The virus pandemic’s economic hit has been particularly severe for millennials, considering many of them decided to get useless English degrees and rack up insurmountable student debt while choosing after college to become bartenders. As the story goes, in a post-pandemic world, the downturn has crushed the restaurant industry. Many youngsters are either collecting government checks or finding other jobs or attempting to retrain for a new career. As home prices soar (no thanks to Fed. Chair Powell), housing affordability has become out of reach for many. That’s why Ikea, yes, the affordable furniture store that sells Swedish meatballs, is now marketing tiny homes for broke millennials.
The tiny home crazy has been gaining momentum in the last decade as wealth inequality, driven mainly by the Federal Reserve, leaving most of the wealth concentrated in just a few hands, has resulted in the middle class’s decimation. People are downsizing left and right and opting for tiny homes.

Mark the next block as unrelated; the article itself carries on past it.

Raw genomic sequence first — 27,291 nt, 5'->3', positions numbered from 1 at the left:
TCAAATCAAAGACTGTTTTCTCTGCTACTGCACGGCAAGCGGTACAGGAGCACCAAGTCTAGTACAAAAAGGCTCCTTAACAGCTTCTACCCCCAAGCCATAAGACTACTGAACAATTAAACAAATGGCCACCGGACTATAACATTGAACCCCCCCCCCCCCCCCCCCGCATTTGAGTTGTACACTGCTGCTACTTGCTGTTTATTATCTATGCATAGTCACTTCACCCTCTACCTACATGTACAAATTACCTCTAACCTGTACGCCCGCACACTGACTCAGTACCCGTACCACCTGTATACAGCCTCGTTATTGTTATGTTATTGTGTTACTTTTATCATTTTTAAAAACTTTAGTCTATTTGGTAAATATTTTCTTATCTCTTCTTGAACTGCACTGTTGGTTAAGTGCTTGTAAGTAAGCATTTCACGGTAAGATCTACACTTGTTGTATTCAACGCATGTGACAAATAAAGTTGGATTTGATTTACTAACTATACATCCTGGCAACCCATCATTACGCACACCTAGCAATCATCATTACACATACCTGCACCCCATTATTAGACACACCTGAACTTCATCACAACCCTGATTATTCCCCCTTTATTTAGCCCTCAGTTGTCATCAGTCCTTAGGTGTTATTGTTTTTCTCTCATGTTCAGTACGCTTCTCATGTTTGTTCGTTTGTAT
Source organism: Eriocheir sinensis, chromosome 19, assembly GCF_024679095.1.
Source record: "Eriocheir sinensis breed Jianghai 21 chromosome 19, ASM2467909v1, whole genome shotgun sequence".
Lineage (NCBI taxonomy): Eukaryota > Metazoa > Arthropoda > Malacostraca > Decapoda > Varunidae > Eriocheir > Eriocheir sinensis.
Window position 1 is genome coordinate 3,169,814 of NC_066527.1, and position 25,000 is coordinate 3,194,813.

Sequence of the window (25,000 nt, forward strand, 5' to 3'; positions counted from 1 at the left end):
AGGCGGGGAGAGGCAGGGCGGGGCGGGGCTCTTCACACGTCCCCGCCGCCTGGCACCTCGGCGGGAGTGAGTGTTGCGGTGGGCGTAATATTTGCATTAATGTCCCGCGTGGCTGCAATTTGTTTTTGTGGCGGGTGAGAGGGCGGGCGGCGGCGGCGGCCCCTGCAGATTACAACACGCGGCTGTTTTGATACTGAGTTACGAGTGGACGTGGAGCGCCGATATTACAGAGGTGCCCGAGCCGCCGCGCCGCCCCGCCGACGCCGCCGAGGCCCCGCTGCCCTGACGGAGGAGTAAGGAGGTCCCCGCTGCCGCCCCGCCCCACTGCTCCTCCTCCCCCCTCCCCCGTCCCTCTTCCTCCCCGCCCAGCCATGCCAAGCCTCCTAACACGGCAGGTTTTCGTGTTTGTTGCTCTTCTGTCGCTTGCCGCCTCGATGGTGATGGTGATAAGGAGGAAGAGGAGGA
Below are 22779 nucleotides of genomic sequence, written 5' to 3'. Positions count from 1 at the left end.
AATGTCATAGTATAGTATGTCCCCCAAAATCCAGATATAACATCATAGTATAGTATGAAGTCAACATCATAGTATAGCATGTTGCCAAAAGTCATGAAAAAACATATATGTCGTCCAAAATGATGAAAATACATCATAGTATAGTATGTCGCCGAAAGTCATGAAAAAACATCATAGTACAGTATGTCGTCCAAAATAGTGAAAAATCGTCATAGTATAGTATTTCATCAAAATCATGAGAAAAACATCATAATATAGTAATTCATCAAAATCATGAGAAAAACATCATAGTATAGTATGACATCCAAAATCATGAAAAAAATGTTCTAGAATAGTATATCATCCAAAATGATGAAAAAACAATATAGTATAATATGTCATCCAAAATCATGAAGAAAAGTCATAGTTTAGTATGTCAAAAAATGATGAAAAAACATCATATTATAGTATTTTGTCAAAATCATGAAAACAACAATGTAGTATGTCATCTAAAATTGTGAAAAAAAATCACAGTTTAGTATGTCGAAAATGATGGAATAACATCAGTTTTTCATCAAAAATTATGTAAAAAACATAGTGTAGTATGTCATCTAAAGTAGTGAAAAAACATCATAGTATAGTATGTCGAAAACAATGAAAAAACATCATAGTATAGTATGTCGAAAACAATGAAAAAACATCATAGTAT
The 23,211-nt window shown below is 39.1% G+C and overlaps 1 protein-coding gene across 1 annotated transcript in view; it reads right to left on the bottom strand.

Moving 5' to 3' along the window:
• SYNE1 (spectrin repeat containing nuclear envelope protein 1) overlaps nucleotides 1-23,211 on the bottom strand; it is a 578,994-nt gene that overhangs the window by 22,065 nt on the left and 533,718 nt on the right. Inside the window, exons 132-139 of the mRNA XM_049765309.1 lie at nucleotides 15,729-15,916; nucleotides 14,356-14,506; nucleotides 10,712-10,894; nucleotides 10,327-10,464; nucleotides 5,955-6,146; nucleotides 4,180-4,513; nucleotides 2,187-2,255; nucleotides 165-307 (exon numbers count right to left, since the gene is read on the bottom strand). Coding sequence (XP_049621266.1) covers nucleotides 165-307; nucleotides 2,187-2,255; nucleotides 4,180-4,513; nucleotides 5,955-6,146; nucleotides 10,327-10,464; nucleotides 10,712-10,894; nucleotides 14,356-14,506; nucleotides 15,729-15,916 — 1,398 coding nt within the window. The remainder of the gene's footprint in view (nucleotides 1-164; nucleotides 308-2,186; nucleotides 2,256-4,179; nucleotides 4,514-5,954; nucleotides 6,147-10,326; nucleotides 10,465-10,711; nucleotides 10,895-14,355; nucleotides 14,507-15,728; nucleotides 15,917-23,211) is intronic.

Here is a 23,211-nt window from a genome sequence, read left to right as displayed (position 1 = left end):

Ikea launched the Tiny Home Project to capitalize on this trend. The 187-square-foot structure, or what could be viewed as a trailer, but commonly known as a „tiny home“ to hipsters, is equipped with renewable, reusable, and recycled materials for inside furnishings, solar panels on the roof, running water, kitchen, and a ductless heat pump and air conditioner unit. weiterlesen hier